It’s important to recognize that the doctors on a company’s physician list may have an incentive to minimize the extent of the injury, or to otherwise find that an injured employee is able to return to work before they are actually able to do so, in order to stay on the company’s list of approved doctors (and be able to get further work from the company).  For this reason, it is often important to get an independent medical examination (IME) from a physician who may not have this bias.

At The Law Offices of Mark T. Hurt, we represent injured victims in seeing that they receive the fair treatment, full compensation, and complete medical benefits that are required under Tennessee law.  The workers’ compensation system can be challenging, but we help ease the process by providing pragmatic guidance and assisting in selecting the appropriate medical providers.

How Long Can I Receive Virginia Worker’s Compensation Benefits?

Every workers’ compensation case is different, and there are many variables that will determine how long an individual will be eligible for benefits.  The exact amount of time that an employee will receive benefits will depend on the severity of an injury, how long it takes to recover, if full recovery is achieved, and if the individual can return to work.  For most cases, compensation may be awarded for up to 500 weeks (so long as the injured employee is unable to return to work); however, there are some exceptions for severe injuries, such as spinal cord injuries, traumatic brain injuries, and amputations.

What Types of Workers’ Compensation Benefits Are There?

Workers’ compensation benefits vary based on the level of incapacity of an injured worker.  The following are the different benefit levels:

  • Full Incapacity. A worker is considered fully incapacitated if they cannot perform any work at all.  In these cases, injured individuals should receive benefits for lost wages until released for full duty.  In addition to lost wages, lifetime medical costs due to the injury – such as doctor visits, prescriptions, prostheses, durable medical equipment, physical therapy, and medical tests – will also be covered.
  • Partial Incapacity. If an individual can still work, but their condition restricts their ability to earn the same amount as they had before the injury, benefits can be collected until a doctor releases the worker to full duty.  Workers’ compensation benefits will be a portion of the difference between what the person is earning and previously earned before the injury.  Like full incapacity, the worker may also be entitled to collect for lifetime medical expenses due to the injury.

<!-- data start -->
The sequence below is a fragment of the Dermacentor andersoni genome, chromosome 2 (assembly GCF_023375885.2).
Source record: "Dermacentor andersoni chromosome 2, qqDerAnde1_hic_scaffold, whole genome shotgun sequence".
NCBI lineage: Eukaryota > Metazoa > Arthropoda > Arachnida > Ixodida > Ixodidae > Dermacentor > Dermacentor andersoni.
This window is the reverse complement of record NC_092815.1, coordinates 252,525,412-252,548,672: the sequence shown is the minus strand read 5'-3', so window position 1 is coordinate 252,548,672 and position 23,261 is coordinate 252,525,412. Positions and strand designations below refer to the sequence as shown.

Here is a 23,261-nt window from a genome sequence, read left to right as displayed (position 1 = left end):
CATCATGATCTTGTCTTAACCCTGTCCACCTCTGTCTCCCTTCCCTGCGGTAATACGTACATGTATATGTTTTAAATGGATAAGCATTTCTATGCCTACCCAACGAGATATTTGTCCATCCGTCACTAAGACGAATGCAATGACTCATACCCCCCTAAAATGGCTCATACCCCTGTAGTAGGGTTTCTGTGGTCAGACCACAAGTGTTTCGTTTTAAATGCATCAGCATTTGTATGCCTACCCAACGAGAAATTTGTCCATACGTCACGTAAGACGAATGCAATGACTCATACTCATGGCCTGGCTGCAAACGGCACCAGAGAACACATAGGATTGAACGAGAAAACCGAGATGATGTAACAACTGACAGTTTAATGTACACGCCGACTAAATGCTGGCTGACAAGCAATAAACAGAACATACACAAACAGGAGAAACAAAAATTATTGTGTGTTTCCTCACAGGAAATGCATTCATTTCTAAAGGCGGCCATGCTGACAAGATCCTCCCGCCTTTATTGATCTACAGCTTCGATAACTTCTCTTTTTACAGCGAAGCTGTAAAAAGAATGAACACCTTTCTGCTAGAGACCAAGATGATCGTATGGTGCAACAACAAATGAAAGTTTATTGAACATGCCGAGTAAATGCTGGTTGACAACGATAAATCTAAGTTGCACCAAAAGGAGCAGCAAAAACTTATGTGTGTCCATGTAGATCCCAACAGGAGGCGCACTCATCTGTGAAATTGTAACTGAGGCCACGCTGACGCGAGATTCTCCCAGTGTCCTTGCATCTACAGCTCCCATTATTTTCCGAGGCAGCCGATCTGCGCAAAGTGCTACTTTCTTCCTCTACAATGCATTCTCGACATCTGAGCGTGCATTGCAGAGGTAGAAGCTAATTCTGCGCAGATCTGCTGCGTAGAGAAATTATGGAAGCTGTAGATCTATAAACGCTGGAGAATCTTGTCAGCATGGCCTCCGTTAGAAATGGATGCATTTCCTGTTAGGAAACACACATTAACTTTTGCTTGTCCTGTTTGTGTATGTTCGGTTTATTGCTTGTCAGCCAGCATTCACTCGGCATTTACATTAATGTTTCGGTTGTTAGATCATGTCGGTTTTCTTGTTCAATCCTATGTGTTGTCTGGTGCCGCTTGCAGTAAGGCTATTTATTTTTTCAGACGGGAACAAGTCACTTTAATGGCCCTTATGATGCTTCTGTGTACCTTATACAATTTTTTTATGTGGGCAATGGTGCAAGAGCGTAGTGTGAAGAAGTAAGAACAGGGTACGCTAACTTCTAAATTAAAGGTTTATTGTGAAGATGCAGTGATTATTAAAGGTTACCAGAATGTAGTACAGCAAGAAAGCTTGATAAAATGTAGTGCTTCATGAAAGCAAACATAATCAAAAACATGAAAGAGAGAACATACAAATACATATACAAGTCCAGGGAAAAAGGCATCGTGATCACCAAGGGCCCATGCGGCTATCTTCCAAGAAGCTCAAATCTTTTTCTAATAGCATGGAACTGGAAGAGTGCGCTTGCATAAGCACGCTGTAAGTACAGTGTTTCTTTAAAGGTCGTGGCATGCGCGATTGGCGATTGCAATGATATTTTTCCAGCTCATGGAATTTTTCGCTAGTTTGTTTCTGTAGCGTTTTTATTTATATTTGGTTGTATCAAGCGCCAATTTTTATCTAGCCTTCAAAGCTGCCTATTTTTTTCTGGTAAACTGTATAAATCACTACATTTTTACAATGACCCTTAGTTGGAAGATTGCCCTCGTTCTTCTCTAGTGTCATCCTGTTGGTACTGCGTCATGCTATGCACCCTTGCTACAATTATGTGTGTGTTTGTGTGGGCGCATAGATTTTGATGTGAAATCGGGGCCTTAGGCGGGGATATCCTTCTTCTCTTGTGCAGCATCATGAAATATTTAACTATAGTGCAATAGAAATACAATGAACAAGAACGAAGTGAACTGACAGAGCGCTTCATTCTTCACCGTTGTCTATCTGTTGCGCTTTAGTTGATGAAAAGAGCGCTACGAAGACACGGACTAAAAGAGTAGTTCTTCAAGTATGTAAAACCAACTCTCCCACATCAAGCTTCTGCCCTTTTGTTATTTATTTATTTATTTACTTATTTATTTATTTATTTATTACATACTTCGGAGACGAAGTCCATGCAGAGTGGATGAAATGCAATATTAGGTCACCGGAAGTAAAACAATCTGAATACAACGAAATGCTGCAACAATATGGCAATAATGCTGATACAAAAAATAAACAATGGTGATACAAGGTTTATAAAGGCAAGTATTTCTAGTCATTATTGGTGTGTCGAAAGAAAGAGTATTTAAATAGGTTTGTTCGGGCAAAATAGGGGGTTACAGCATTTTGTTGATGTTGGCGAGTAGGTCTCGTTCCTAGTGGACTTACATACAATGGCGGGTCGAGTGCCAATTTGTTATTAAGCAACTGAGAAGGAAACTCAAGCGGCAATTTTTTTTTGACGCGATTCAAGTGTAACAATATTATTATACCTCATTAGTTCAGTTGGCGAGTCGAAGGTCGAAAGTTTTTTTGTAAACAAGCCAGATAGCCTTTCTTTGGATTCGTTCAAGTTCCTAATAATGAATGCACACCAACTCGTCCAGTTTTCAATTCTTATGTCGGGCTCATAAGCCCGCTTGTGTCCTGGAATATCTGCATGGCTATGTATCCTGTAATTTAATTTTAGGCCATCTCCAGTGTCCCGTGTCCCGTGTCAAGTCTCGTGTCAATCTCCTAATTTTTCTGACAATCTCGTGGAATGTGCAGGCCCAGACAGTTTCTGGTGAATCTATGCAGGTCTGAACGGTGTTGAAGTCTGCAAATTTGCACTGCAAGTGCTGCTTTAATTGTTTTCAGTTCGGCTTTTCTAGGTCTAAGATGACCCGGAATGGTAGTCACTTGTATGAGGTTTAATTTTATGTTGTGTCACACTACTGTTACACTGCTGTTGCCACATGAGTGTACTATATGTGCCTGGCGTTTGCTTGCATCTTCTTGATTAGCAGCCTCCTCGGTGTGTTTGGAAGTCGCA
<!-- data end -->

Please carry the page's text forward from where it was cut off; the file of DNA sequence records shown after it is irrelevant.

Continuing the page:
• Permanent Loss. The Virginia Workers’ Compensation Act provides specific benefits for individuals suffering permanent loss of a body part in a workplace incident.  For a complete loss of function or amputation, a worker will receive compensation for the following periods:
    • First Finger 35 Weeks
    • Second Finger 30 Weeks
    • Third Finger 20 Weeks
    • Fourth Finger 15 Weeks
    • Thumb 60 Weeks
    • Great Toe 30 Weeks
    • Other Toes             10 Weeks
    • Hand 150 Weeks
    • Arm 200 Weeks
    • Foot 125 Weeks
    • Leg 175 Weeks
    • Eye (Vision Loss) 100 Weeks
    • Ear (Hearing Loss) 50 Weeks
    • Severe Disfigurement Up to 60 Weeks
  • Permanent and Total Incapacity. In severe accidents resulting in total incapacitation, lifetime compensation may be awarded.  The following is a list of the circumstance under which a worker may be eligible for lifetime workers’ compensation:
    • Loss of both arms, hands, feet, legs, eyes, or any combination of two in the same accident;
    • Injury resulting in total paralysis; or
    • Severe brain injury impairing the ability to work in any capacity.

It’s important to understand that the items noted above are a partial list of disabilities for which compensation is required.  There are many other types of injuries, like debilitating back injuries, that may also result in permanent and total disability.

Call The Law Offices of Mark T. Hurt to Schedule a Free Case Evaluation with An Experienced Bristol Workers’ Compensation Lawyer!

Mark Hurt has over three decades of legal experience and in-depth knowledge of the Virginia workers’ compensation process.   If you have suffered a traumatic workplace injury, we would like to help.  Call our office to schedule a complimentary consultation.

Mark can discuss your case, explain your legal options, and tenaciously fight to get you the full benefits to which you are entitled.